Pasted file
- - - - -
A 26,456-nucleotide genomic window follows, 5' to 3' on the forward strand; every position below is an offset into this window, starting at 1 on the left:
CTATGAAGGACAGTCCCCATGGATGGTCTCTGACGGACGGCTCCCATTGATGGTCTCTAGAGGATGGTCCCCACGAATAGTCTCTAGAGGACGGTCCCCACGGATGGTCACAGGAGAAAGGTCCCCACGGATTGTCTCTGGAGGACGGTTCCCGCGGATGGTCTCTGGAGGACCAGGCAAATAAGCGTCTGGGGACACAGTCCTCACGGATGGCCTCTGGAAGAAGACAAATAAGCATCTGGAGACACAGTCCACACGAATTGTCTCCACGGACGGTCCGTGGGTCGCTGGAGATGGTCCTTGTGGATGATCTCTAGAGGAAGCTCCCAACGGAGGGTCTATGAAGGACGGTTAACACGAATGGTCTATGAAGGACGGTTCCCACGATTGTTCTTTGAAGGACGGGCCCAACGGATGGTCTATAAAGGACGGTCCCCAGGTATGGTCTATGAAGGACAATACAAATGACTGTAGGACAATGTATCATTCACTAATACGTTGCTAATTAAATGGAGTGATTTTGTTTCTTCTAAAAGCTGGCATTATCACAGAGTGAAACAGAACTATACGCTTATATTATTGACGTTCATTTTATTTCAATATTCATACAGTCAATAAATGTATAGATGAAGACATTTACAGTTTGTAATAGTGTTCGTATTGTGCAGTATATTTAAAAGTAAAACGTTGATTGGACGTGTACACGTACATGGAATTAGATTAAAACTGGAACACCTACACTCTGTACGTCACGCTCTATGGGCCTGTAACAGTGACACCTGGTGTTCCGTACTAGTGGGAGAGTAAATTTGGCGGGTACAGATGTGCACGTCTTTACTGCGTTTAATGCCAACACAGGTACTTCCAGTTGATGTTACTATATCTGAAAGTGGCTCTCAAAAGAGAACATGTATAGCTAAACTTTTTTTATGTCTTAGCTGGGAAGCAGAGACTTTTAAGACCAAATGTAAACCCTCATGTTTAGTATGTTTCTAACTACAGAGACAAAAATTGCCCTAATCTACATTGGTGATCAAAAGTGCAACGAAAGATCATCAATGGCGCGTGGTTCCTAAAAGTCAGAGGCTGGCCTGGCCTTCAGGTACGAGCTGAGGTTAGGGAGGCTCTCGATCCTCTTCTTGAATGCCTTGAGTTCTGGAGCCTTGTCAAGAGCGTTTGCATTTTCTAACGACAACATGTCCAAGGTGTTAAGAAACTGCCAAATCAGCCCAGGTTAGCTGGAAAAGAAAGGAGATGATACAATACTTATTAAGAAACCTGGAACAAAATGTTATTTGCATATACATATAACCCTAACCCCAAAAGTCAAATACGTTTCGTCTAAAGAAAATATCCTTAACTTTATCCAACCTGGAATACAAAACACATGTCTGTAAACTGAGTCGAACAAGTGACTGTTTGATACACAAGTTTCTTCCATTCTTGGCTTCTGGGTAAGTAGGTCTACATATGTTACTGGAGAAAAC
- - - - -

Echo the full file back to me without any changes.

A 26,456-nucleotide genomic window follows, 5' to 3' on the forward strand; every position below is an offset into this window, starting at 1 on the left:
CTATGAAGGACAGTCCCCATGGATGGTCTCTGACGGACGGCTCCCATTGATGGTCTCTAGAGGATGGTCCCCACGAATAGTCTCTAGAGGACGGTCCCCACGGATGGTCACAGGAGAAAGGTCCCCACGGATTGTCTCTGGAGGACGGTTCCCGCGGATGGTCTCTGGAGGACCAGGCAAATAAGCGTCTGGGGACACAGTCCTCACGGATGGCCTCTGGAAGAAGACAAATAAGCATCTGGAGACACAGTCCACACGAATTGTCTCCACGGACGGTCCGTGGGTCGCTGGAGATGGTCCTTGTGGATGATCTCTAGAGGAAGCTCCCAACGGAGGGTCTATGAAGGACGGTTAACACGAATGGTCTATGAAGGACGGTTCCCACGATTGTTCTTTGAAGGACGGGCCCAACGGATGGTCTATAAAGGACGGTCCCCAGGTATGGTCTATGAAGGACAATACAAATGACTGTAGGACAATGTATCATTCACTAATACGTTGCTAATTAAATGGAGTGATTTTGTTTCTTCTAAAAGCTGGCATTATCACAGAGTGAAACAGAACTATACGCTTATATTATTGACGTTCATTTTATTTCAATATTCATACAGTCAATAAATGTATAGATGAAGACATTTACAGTTTGTAATAGTGTTCGTATTGTGCAGTATATTTAAAAGTAAAACGTTGATTGGACGTGTACACGTACATGGAATTAGATTAAAACTGGAACACCTACACTCTGTACGTCACGCTCTATGGGCCTGTAACAGTGACACCTGGTGTTCCGTACTAGTGGGAGAGTAAATTTGGCGGGTACAGATGTGCACGTCTTTACTGCGTTTAATGCCAACACAGGTACTTCCAGTTGATGTTACTATATCTGAAAGTGGCTCTCAAAAGAGAACATGTATAGCTAAACTTTTTTTATGTCTTAGCTGGGAAGCAGAGACTTTTAAGACCAAATGTAAACCCTCATGTTTAGTATGTTTCTAACTACAGAGACAAAAATTGCCCTAATCTACATTGGTGATCAAAAGTGCAACGAAAGATCATCAATGGCGCGTGGTTCCTAAAAGTCAGAGGCTGGCCTGGCCTTCAGGTACGAGCTGAGGTTAGGGAGGCTCTCGATCCTCTTCTTGAATGCCTTGAGTTCTGGAGCCTTGTCAAGAGCGTTTGCATTTTCTAACGACAACATGTCCAAGGTGTTAAGAAACTGCCAAATCAGCCCAGGTTAGCTGGAAAAGAAAGGAGATGATACAATACTTATTAAGAAACCTGGAACAAAATGTTATTTGCATATACATATAACCCTAACCCCAAAAGTCAAATACGTTTCGTCTAAAGAAAATATCCTTAACTTTATCCAACCTGGAATACAAAACACATGTCTGTAAACTGAGTCGAACAAGTGACTGTTTGATACACAAGTTTCTTCCATTCTTGGCTTCTGGGTAAGTAGGTCTACATATGTTACTGGAGAAAAC